Half of my brain seems devoted to carrying on some semblance of normality, even on the worst of days. I’m aware that I’m chatting, smiling, pausing and laughing about a book, a movie or some friendly gossip. The smiles never reach my eyes.

A benefit of my state is an ability to do damn near anything. Fear is a symptom of health, and it’s eaten away bloody quickly by the numbness. I used to be terrified of heights. Now I find that hilarious. Abseiling? Skydiving? Count me in; I’m just one of the boys.

Each time I use a power tool, I detachedly speculate on worst-case scenarios. The skill-saw could easily lop off a finger or three. Would it hurt immediately, or would it be too much of a shock for my brain to process? I once had a nail-gun fire a tack through a rotted piece of ply, into my foot. The pain was instantaneous – a stepped-up version of a primary-school student stapling a finger for the first time. But was that immediacy caused by the wrongness of the foreign object trying to coexist with my foot, or the pain signals themselves? Would the removal of digits take longer for the brain to process than the addition of steel?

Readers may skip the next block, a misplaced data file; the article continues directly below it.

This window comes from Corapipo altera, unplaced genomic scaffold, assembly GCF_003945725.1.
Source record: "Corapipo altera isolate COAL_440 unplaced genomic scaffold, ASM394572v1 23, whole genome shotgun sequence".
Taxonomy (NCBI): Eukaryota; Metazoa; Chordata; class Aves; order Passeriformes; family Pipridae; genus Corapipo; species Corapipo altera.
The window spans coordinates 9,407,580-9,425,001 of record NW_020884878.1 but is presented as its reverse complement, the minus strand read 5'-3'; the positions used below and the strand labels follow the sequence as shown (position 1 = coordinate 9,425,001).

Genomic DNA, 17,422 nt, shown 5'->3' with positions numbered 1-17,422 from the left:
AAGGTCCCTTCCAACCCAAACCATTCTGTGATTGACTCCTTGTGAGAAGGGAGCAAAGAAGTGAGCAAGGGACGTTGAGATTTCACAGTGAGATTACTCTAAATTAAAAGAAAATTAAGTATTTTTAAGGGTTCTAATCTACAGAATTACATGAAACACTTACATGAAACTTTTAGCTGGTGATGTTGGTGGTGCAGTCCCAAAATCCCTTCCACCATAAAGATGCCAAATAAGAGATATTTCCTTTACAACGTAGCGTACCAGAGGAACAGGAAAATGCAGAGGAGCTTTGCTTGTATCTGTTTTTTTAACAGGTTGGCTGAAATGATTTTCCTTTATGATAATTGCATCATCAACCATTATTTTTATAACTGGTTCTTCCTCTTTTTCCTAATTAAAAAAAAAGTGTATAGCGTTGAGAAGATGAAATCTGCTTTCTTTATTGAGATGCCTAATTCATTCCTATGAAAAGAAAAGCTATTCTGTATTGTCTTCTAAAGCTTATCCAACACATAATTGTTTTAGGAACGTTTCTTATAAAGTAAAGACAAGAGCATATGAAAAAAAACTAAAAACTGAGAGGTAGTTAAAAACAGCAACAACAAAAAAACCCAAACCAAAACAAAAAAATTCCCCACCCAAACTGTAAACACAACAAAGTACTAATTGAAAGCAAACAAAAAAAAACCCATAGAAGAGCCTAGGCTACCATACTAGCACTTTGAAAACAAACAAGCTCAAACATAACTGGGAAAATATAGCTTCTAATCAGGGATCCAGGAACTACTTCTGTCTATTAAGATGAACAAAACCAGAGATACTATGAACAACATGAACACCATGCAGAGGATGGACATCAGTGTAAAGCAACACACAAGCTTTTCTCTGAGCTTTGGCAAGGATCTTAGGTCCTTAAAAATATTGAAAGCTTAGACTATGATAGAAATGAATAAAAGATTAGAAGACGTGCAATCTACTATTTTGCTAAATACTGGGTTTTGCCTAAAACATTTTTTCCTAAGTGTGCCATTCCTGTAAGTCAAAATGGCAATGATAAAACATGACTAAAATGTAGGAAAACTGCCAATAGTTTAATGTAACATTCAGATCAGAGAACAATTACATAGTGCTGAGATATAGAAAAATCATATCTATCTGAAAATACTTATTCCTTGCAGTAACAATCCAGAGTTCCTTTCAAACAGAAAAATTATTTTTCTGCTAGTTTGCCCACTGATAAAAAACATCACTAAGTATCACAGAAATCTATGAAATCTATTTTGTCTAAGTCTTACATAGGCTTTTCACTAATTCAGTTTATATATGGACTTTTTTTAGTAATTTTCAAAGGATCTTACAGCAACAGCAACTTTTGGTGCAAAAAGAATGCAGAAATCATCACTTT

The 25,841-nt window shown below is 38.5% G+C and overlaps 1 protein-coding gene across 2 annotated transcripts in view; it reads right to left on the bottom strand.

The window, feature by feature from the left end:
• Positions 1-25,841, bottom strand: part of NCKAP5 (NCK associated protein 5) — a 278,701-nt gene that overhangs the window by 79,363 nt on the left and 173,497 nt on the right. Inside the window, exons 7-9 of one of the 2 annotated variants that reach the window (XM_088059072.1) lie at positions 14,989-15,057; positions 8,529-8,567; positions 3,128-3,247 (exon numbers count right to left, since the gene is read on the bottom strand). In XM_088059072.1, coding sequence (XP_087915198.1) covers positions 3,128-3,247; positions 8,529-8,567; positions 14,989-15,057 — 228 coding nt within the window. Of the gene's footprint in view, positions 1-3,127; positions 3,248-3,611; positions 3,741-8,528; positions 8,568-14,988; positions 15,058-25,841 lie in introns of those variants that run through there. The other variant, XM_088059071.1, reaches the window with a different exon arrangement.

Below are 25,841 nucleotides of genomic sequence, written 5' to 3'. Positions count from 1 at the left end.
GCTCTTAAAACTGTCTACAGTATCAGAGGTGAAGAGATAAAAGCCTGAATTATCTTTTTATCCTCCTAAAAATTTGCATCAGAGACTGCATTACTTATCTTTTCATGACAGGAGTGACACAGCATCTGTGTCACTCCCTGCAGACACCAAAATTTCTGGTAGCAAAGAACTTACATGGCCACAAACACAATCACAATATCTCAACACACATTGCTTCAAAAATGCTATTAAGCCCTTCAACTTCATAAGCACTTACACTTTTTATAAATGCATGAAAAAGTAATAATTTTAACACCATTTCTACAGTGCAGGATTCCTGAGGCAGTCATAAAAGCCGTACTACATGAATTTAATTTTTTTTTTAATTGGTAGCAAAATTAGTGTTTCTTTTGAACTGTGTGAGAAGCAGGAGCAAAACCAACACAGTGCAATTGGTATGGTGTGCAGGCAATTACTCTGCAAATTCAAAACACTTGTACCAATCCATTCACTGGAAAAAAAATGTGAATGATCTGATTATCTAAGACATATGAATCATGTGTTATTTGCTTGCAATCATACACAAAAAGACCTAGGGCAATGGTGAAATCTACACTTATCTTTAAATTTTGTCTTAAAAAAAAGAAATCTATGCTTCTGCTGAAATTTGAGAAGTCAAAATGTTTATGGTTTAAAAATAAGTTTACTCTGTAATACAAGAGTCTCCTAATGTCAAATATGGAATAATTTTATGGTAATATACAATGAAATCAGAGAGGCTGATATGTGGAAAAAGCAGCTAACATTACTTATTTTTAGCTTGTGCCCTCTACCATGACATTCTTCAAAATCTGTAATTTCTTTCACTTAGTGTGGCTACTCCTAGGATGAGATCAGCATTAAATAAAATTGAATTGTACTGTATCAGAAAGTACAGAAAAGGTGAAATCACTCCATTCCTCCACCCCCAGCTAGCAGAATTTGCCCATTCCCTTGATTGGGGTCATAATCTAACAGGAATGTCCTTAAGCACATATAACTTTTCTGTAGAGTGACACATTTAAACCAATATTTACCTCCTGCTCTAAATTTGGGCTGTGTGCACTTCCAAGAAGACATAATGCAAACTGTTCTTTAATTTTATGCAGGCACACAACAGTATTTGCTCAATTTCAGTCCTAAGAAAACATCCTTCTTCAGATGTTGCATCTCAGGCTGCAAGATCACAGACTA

These thoughts can be distracting, and I’ve nearly lost a finger or two thinking them.

Shaving is a tiny pleasure each morning. Some fear must remain in me yet, because I daily achieve a sense of relief when I fail to over-reach with my safety razor, to let its tethered blades glide over the moist surface of my cornea, and watch curiously as a thin sliver lifts away in a delicate, translucent plane of tissue.

There are other, more positive pleasures, too.

Sex is one, whether alone or with a partner. Not any partner, but someone meaningful, a friend and confidante. Someone you can talk to, and who you don’t have to talk to. Sometimes, I think that’s what keeps me here – the knowledge that I’m loved by so damn many people, even in my most fucked up state. Other times, even that doesn’t matter.